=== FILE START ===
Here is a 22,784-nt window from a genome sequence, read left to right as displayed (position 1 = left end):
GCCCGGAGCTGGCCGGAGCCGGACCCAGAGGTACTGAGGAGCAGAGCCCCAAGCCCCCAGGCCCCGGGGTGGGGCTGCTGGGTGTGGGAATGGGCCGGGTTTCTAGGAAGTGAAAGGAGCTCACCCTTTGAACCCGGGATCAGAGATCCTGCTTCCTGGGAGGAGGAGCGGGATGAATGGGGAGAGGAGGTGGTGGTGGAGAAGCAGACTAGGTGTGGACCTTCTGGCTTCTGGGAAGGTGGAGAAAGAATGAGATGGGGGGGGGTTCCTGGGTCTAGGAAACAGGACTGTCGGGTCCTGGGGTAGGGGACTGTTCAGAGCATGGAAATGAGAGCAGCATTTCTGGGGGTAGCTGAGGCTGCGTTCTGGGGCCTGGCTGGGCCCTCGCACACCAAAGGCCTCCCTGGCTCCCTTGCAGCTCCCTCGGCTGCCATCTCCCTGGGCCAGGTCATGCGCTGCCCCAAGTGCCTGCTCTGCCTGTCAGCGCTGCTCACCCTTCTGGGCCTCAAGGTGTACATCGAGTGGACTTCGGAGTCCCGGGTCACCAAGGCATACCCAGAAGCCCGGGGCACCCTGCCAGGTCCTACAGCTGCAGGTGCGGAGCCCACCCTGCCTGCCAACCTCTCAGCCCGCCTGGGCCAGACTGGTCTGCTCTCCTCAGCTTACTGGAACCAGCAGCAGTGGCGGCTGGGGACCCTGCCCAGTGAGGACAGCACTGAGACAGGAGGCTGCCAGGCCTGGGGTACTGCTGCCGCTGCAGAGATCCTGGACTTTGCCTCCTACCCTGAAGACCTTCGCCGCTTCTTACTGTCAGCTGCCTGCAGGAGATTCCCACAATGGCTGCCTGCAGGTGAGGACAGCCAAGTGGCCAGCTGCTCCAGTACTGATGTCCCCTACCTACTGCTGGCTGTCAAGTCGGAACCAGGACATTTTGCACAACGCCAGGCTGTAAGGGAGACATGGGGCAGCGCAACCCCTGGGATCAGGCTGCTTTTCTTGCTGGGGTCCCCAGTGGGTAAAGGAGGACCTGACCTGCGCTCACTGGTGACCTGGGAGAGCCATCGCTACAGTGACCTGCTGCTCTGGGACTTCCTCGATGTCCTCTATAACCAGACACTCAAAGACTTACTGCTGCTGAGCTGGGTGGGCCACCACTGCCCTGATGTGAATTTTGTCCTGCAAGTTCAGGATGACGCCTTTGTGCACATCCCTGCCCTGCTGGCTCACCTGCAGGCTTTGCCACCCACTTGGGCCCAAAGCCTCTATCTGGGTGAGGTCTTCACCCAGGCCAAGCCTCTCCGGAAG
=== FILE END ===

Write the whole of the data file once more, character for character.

Here is a 22,784-nt window from a genome sequence, read left to right as displayed (position 1 = left end):
GCCCGGAGCTGGCCGGAGCCGGACCCAGAGGTACTGAGGAGCAGAGCCCCAAGCCCCCAGGCCCCGGGGTGGGGCTGCTGGGTGTGGGAATGGGCCGGGTTTCTAGGAAGTGAAAGGAGCTCACCCTTTGAACCCGGGATCAGAGATCCTGCTTCCTGGGAGGAGGAGCGGGATGAATGGGGAGAGGAGGTGGTGGTGGAGAAGCAGACTAGGTGTGGACCTTCTGGCTTCTGGGAAGGTGGAGAAAGAATGAGATGGGGGGGGGTTCCTGGGTCTAGGAAACAGGACTGTCGGGTCCTGGGGTAGGGGACTGTTCAGAGCATGGAAATGAGAGCAGCATTTCTGGGGGTAGCTGAGGCTGCGTTCTGGGGCCTGGCTGGGCCCTCGCACACCAAAGGCCTCCCTGGCTCCCTTGCAGCTCCCTCGGCTGCCATCTCCCTGGGCCAGGTCATGCGCTGCCCCAAGTGCCTGCTCTGCCTGTCAGCGCTGCTCACCCTTCTGGGCCTCAAGGTGTACATCGAGTGGACTTCGGAGTCCCGGGTCACCAAGGCATACCCAGAAGCCCGGGGCACCCTGCCAGGTCCTACAGCTGCAGGTGCGGAGCCCACCCTGCCTGCCAACCTCTCAGCCCGCCTGGGCCAGACTGGTCTGCTCTCCTCAGCTTACTGGAACCAGCAGCAGTGGCGGCTGGGGACCCTGCCCAGTGAGGACAGCACTGAGACAGGAGGCTGCCAGGCCTGGGGTACTGCTGCCGCTGCAGAGATCCTGGACTTTGCCTCCTACCCTGAAGACCTTCGCCGCTTCTTACTGTCAGCTGCCTGCAGGAGATTCCCACAATGGCTGCCTGCAGGTGAGGACAGCCAAGTGGCCAGCTGCTCCAGTACTGATGTCCCCTACCTACTGCTGGCTGTCAAGTCGGAACCAGGACATTTTGCACAACGCCAGGCTGTAAGGGAGACATGGGGCAGCGCAACCCCTGGGATCAGGCTGCTTTTCTTGCTGGGGTCCCCAGTGGGTAAAGGAGGACCTGACCTGCGCTCACTGGTGACCTGGGAGAGCCATCGCTACAGTGACCTGCTGCTCTGGGACTTCCTCGATGTCCTCTATAACCAGACACTCAAAGACTTACTGCTGCTGAGCTGGGTGGGCCACCACTGCCCTGATGTGAATTTTGTCCTGCAAGTTCAGGATGACGCCTTTGTGCACATCCCTGCCCTGCTGGCTCACCTGCAGGCTTTGCCACCCACTTGGGCCCAAAGCCTCTATCTGGGTGAGGTCTTCACCCAGGCCAAGCCTCTCCGGAAG